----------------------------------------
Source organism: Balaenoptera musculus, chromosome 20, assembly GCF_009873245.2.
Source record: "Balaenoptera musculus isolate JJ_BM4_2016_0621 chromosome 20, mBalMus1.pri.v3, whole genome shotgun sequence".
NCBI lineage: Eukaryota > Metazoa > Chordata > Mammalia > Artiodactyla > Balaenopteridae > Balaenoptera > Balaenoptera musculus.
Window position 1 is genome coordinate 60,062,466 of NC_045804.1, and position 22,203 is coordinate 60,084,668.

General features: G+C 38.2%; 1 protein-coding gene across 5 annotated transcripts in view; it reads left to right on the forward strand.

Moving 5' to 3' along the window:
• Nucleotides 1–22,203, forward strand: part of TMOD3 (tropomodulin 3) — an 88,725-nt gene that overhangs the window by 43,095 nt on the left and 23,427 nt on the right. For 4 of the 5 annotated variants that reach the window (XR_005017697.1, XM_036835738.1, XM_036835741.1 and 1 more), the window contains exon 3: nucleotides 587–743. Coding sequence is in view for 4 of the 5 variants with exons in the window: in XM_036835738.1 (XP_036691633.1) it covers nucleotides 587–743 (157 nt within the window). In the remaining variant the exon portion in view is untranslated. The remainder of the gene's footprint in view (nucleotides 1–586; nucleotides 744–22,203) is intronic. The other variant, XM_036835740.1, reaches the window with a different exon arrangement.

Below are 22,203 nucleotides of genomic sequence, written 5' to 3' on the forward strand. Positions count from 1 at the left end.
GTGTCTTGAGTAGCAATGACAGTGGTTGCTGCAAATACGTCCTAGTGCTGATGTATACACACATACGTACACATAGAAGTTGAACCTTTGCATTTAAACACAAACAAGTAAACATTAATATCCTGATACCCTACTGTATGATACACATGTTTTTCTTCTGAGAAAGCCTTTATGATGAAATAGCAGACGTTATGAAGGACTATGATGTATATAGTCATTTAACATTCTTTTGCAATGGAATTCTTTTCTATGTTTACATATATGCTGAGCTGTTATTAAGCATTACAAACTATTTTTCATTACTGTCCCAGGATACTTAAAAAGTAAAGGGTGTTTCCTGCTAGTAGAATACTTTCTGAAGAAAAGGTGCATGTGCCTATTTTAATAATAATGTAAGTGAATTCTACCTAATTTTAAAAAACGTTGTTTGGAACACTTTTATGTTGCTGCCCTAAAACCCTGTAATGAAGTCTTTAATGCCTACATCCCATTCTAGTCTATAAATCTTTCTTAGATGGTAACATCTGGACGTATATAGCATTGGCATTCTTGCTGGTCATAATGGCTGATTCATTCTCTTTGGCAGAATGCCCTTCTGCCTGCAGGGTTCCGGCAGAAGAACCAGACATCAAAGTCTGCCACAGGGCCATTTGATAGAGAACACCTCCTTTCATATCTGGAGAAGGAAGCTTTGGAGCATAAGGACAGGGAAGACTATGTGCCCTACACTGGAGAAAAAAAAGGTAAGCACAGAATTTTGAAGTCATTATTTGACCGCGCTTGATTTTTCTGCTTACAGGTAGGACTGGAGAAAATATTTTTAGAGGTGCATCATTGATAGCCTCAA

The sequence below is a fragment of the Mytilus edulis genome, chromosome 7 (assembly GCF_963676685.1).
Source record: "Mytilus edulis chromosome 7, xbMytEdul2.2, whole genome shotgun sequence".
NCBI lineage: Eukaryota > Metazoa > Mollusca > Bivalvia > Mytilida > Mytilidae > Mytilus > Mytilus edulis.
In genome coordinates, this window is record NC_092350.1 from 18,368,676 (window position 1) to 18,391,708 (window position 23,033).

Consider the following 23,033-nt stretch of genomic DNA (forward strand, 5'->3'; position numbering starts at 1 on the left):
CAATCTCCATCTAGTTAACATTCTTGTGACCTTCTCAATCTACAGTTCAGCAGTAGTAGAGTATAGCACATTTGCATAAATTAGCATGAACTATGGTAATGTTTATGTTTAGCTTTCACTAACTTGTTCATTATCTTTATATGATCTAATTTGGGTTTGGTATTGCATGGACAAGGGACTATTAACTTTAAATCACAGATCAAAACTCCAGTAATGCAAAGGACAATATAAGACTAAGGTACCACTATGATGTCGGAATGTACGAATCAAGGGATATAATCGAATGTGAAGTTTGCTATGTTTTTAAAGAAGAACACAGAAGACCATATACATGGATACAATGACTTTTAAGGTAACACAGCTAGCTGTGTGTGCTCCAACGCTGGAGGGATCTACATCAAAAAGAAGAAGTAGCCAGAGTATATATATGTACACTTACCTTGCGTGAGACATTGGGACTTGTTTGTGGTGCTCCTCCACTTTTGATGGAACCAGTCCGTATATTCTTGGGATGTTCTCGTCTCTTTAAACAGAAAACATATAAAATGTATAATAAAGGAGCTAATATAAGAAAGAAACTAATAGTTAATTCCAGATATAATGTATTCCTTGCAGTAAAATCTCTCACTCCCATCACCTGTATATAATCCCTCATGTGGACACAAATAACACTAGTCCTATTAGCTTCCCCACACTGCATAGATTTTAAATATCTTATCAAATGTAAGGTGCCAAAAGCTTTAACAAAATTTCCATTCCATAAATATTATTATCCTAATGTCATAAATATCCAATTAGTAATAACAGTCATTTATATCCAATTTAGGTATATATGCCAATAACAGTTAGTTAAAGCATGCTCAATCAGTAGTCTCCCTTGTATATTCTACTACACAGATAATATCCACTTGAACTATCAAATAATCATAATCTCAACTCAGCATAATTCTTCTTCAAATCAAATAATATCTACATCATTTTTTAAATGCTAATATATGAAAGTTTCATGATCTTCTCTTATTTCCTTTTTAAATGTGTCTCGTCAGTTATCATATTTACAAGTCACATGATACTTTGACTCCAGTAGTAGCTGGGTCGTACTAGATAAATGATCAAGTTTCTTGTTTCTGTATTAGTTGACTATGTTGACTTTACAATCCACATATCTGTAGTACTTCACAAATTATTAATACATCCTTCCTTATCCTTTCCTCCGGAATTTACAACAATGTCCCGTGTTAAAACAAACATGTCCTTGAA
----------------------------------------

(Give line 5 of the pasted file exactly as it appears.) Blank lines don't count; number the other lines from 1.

General features: G+C 38.2%; 1 protein-coding gene across 5 annotated transcripts in view; it reads left to right on the forward strand.